The National Youth Council of Ireland (NYCI) was established in 1967, and is an umbrella organisation for 45 voluntary youth organisations in Ireland. Its mission is to use “its collective experience to act on issues that impact on young people.” Its advocacy work focuses topics including child protection, youth unemployment, participation, youth work and education. Additionally, it supports volunteering opportunities, youth work quality standards, funding, and youth work development. The NYCI is “recognised in legislation through the Youth Work Act 2001.”

Budget & Spending

What is the budget allocated to the governmental authority (ministry, department or office) that is primarily responsible for youth and/or youth programming?
449.0 million
USD 617.7 million
According to the 15th October 2013 press release, the 2014 budget for the Department of Children and Youth Affairs was EUR 449.0 million (USD 617.7 million). The press release notes that this “represents an increase of almost €15 million over its 2013 allocation and consists of €414 million in current expenditure and €35 million in capital expenditure.” According to the World Bank, Ireland spent 9.80% of its government expenditure and 6.41% of its GDP on education provision in 2010.
Total Expenditure on Education as a Percentage of Government Spending and GDP

  • % of GDP
  • % of gov. expenditure

Source: World Bank
Gaps indicate missing data from the original data source. (Accessed May 2014).

Additional Background

The National Youth Council of Ireland has noted concerns about the impact on youth of the recent financial crash and government response. In its 2014 pre-budget submission, NYCI points to the potential impact of another austerity budget on children and youth:
In May 2013 the National Economic and Social Council report stated that “young people are hardest hit by the crisis.” Since 2008, children and young people in Ireland have endured increasing levels of poverty and social exclusion with youth unemployment remaining consistently high. Ireland also has the largest number of young people under 18 in the EU15 at a high risk of poverty and has the 4th highest percentage in the EU (18.4%) of young people aged 15 to 24 years not in education, employment or training. Despite this, funding for youth work services supported by the Department of Children and Youth Affairs, have been cut by almost 30% over the last five years from €73.1m3 to €51.4m4.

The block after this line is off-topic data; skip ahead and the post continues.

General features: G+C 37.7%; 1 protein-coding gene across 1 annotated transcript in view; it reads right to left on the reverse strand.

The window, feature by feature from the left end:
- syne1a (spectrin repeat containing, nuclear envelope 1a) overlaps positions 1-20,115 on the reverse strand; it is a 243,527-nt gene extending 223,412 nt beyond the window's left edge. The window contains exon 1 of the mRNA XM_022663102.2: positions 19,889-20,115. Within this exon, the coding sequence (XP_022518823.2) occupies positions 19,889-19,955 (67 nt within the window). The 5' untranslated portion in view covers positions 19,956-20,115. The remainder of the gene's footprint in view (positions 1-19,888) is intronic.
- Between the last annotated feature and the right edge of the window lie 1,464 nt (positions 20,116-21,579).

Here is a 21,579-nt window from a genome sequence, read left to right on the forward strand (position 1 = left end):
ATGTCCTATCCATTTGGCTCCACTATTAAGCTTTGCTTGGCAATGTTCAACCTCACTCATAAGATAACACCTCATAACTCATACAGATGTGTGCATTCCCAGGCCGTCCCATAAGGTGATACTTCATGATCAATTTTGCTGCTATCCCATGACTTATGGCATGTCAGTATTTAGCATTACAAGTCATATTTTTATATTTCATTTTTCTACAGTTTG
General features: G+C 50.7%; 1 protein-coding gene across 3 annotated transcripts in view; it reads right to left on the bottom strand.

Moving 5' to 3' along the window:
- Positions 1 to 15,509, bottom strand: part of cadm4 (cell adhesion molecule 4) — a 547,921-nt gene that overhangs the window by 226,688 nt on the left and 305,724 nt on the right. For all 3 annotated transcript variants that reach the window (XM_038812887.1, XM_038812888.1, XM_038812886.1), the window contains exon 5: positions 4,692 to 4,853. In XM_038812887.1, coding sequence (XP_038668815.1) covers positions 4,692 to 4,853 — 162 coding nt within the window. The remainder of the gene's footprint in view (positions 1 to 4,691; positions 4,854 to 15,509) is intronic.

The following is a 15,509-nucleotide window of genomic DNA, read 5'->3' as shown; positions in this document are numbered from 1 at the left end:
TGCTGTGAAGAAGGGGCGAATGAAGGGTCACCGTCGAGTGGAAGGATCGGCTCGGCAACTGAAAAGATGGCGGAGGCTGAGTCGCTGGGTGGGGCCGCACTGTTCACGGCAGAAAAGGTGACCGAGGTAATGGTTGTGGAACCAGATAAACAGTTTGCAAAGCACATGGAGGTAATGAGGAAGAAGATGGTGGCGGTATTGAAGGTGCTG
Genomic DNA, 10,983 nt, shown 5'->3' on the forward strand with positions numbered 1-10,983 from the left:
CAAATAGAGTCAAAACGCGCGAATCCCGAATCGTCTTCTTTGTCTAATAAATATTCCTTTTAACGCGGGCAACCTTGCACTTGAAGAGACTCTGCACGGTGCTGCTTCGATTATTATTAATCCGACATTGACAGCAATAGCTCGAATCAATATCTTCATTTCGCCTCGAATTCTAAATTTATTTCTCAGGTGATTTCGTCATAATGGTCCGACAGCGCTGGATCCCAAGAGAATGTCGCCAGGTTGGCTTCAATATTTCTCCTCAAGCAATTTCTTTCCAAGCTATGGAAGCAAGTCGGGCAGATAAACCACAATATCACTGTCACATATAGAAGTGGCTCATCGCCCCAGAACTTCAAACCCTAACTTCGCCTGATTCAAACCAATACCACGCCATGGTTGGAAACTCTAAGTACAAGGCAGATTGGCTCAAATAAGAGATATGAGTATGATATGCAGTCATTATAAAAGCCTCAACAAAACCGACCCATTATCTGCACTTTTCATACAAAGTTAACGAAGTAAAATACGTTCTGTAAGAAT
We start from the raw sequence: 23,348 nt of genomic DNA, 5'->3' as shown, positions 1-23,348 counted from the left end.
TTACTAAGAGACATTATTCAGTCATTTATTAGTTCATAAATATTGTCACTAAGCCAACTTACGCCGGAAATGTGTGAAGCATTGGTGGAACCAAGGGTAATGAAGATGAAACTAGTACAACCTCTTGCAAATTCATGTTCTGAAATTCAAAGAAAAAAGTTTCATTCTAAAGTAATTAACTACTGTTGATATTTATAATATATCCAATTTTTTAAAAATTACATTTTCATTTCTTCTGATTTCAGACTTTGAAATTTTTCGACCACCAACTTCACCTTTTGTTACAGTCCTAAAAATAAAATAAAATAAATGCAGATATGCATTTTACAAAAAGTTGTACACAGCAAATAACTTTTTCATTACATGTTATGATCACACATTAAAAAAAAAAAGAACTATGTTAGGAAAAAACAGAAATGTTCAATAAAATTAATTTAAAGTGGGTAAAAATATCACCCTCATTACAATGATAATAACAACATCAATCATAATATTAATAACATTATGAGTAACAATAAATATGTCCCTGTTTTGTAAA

In framing the budget the Government have to take into account of the disproportionate impact of austerity on young people and the services that support them to date. Youth work services are active in every community in Ireland and reach almost 383,000 young people, in particular young people from the most disadvantaged communities in Ireland.
The Indecon Report found that for every €1 invested in youth work the economic benefit/costs saved by the State in the long run are €2.20.
Youth Services have taken a disproportionate cut since the onset of the crisis and within the funding allocation in the Department of Children and Youth Affairs. In the 2013 Budget, the cut to youth services represented 33% of the total cuts, despite the fact that the youth services budget only represents 14% of the Departmental budget. The Comprehensive Review of Expenditure in 2011 targets youth services for another €3m in 2014. This is unacceptable and will be opposed by NYCI and the youth sector.